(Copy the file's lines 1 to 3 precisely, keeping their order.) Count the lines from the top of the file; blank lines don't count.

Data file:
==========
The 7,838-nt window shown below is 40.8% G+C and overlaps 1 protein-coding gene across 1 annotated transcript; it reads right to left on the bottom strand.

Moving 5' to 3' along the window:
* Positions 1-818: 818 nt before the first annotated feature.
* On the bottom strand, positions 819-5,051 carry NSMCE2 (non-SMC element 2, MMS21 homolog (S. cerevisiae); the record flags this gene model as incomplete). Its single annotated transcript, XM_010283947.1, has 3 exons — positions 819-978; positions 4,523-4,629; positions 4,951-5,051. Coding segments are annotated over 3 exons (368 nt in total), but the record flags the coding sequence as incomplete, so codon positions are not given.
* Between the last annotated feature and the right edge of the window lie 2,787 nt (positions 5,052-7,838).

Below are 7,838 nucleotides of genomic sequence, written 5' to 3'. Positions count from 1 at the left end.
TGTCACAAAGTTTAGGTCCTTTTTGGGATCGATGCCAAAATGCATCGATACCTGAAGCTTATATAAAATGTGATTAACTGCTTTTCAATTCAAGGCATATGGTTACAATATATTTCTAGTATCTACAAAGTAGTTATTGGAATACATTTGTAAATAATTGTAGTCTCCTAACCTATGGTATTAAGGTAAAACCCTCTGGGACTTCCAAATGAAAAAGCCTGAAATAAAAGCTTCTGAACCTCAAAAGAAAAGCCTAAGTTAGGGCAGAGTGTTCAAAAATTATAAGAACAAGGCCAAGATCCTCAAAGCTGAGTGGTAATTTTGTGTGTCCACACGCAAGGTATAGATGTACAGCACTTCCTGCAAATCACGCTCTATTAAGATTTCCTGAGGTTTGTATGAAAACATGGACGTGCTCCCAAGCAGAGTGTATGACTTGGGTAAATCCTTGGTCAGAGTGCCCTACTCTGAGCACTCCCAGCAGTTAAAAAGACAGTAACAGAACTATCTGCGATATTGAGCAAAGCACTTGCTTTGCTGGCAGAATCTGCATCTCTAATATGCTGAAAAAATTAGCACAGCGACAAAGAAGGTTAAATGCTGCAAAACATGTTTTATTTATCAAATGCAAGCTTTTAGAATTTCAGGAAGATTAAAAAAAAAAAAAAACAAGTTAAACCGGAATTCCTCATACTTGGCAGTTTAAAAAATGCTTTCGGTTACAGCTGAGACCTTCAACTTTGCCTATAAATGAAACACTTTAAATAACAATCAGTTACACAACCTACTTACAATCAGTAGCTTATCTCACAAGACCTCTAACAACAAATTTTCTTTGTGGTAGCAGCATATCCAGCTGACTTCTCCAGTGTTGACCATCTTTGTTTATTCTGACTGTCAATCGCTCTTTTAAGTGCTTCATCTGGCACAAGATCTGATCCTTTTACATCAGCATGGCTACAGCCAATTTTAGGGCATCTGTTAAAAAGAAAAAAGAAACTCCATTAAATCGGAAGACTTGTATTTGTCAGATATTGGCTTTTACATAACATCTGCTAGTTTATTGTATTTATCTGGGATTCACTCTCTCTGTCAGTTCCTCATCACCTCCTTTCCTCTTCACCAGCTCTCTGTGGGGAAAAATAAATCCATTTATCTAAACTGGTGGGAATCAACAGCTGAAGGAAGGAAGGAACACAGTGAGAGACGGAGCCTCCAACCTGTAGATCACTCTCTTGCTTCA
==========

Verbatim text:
The 7,838-nt window shown below is 40.8% G+C and overlaps 1 protein-coding gene across 1 annotated transcript; it reads right to left on the bottom strand.

Moving 5' to 3' along the window:
* Positions 1-818: 818 nt before the first annotated feature.